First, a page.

Nicky Da B
New Orleans’ history has been fettered with struggle: the Civil Rights movement, the disaster zone of Hurricane Katrina and the cause of Kanye’s outspoken strong-arming, “George Bush doesn’t care about black people.” But from misfortune the city’s salvaged an impressive musical posterity, an insular hip hop community which has spawned a dance bastard child: bounce-rap. Accompanied by rapidly gyrating rear ends, generous booties in all their rambunctious, jiggling and wobbling glory are used to emulate the specific rhythmic qualities of the music. It’s about the spectacle as much as the sound – a hypersexual call and response.
On the phone from New Orleans, bounce-rapper Nicky Da B’s in a noisy room but there’s no mistaking his Southern American lilt. There may not be a better accent, a sugary, considered drawl with pronunciation of ‘thangs’ instead of ‘things’. Having grown up surrounded by bounce culture and its various influences he’s been invested in the musical form since his early high school days – and has added a bunch of these pals to his ensemble of ass-wrigglers.
Bounce developed out of New Orleans styles popular in the ‘80s and ‘90s, referencing rap, bass and occasional throwbacks to jazz. He never expected his rapping ambitions would take this slightly sordid turn, but his inspiration was from “growing up and watching my surroundings and everything, ‘cause there’s so much to see down here in New Orleans.” What was difficult was achieving recognition, he says, including being featured on bills beside Big Freedia and Sissy Nobby.
“When I first came out with bounce-rap I don’t think people perceived me too well, my music,” he says. “When I first started you couldn’t get anyone to feature with me, no-one wanted to work with me. When I started being more serious about it and I had a hit song that everybody played everywhere it [changed]. It was hard, but as long as I started being more dedicated to it and putting more of my time into it I started getting the reaction that I wanted.”
He managed, in his struggle for musical identity, to capture the attention of hit making DJ Diplo, whom he worked with for Express Yourself – his latest bouncing, agitated and dance-worthy single. “Diplo was doing a tour and he came down here because he had free time and he [wanted] to see Big Freedia because she was on tour. He came to a bounce showcase, like a monthly showcase of bounce performers. After my set we chatted for a while and he liked my set, and we set up a date to go into the studio and the very next day we recorded Express Yourself.”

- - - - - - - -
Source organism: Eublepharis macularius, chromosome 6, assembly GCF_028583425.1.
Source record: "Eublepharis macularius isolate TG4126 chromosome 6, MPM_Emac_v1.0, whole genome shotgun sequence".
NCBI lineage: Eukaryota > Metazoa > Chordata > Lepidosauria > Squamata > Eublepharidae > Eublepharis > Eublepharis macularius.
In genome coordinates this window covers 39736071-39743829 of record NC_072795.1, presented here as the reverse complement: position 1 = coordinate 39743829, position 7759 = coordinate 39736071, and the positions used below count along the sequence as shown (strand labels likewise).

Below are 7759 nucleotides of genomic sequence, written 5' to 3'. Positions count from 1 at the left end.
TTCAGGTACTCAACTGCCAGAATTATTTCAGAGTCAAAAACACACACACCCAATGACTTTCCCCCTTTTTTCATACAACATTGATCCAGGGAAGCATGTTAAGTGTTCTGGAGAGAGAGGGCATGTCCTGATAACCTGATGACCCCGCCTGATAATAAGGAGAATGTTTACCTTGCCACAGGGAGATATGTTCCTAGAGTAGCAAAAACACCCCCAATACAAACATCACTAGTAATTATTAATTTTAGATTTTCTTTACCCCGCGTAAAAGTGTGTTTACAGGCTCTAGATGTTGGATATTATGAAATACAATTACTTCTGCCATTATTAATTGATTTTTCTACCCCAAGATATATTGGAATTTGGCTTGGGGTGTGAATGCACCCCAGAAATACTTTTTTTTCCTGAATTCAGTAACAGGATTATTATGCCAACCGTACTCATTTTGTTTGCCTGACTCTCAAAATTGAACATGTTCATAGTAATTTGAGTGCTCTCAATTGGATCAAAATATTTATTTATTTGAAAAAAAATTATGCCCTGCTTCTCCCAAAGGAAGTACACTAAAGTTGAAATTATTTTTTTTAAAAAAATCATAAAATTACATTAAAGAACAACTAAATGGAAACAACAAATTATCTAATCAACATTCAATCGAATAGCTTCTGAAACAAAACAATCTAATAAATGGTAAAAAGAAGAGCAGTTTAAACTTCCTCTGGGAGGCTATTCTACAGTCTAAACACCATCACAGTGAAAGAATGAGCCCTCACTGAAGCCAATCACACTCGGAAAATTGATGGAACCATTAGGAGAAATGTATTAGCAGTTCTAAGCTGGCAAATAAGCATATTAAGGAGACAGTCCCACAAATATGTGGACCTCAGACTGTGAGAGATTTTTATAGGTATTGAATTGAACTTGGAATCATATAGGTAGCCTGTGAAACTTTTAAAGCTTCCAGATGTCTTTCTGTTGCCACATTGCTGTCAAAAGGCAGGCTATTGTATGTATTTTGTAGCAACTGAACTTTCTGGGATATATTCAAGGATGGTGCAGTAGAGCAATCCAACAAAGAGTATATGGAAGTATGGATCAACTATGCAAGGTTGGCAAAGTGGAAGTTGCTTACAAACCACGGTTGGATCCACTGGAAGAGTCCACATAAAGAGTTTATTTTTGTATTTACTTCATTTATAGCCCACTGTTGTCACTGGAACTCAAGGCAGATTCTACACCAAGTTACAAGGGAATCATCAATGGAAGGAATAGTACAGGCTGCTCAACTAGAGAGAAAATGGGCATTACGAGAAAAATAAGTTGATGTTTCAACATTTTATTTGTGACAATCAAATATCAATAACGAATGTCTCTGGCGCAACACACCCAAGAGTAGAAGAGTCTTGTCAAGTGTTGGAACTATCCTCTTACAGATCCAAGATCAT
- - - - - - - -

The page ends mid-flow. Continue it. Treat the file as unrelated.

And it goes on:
The clip, he explains, features signature dance moves that run alongside bounce. There’s shaking, twiggling and patterns of footwork incorporated into the cavorting, infectious mix. “We are very high-energy, I would say we’re like workout music but that would blow it out of proportion. Bounce is just dance music. You’re gunna have fun and dance and hop on and shake it and do all types of things.”
For an all-out visual and aural feast of flesh and hypnotic rhythm it’s certainly divisive, and could be distasteful if you’re a viewer adverse to oblique sexual imitation. But Nicky doesn’t see it that way. “The people that are shocked, I catch them and they’re shocked, by the end of the show they’ve either gotten into it, and really really love it, or are just out of breath and can’t speak.”
While the ‘shaking’ is an integral accompaniment to the style, his effeminate costuming is important to its delivery, and part of what’s earned bounce a comfortable seat within queer communities. Often donning colourful knits, skintight leggings and jewel-encrusted sunglasses onstage, Nicky’s gender bending adds a dose of confusion to the heady mix. “I mostly shop in the women’s section anyway,” he says. “You won’t see me walking around with heels and a dress on, that’s just not me. But I just like crazy things, and crazy loud colours.“
These expressions of sexuality put Nicky beneath the subcultural umbrella ‘sissy bounce’, specifically gay bounce music which often features performances from transgenders. But it’s not an issue of segregation – where rear-wobbling girls go, red-blooded heteros will often follow, thus ‘sissy’ is transforming into a mainstream and accessible dance style.
Referencing some of the styles and inspirations of the gay scene, though, his upcoming album will experiment with vogue and house styles, accompanied with aid from some New York producers.
“I’m bringing out a mixtape real soon,” he says, “and after my mixtape I’ll be putting together an album.” It seems that bounce is beginning to look outwards for inspiration, and though New Orleans has been the undisputed home of bounce since its advent, it’s going to be hard to contain.
“I think that we’re going in a good direction. I’m just finally happy that bounce is getting the exposure that it deserves. Instead of being locked in the city, for god knows how long it’s been down here. I think everybody – nobody takes it as a bad thing which is good.”
For his upcoming tour, Nicky will bring his swag of dancers and DJ Rusty Lazer along for the ride. Expect, if nothing else, to be stunned.
BY BELLA ARNOTT-HOARE
Nicky Da B [USA] plays at the Phoenix Public House with Light Asylum [USA] on Friday June 1.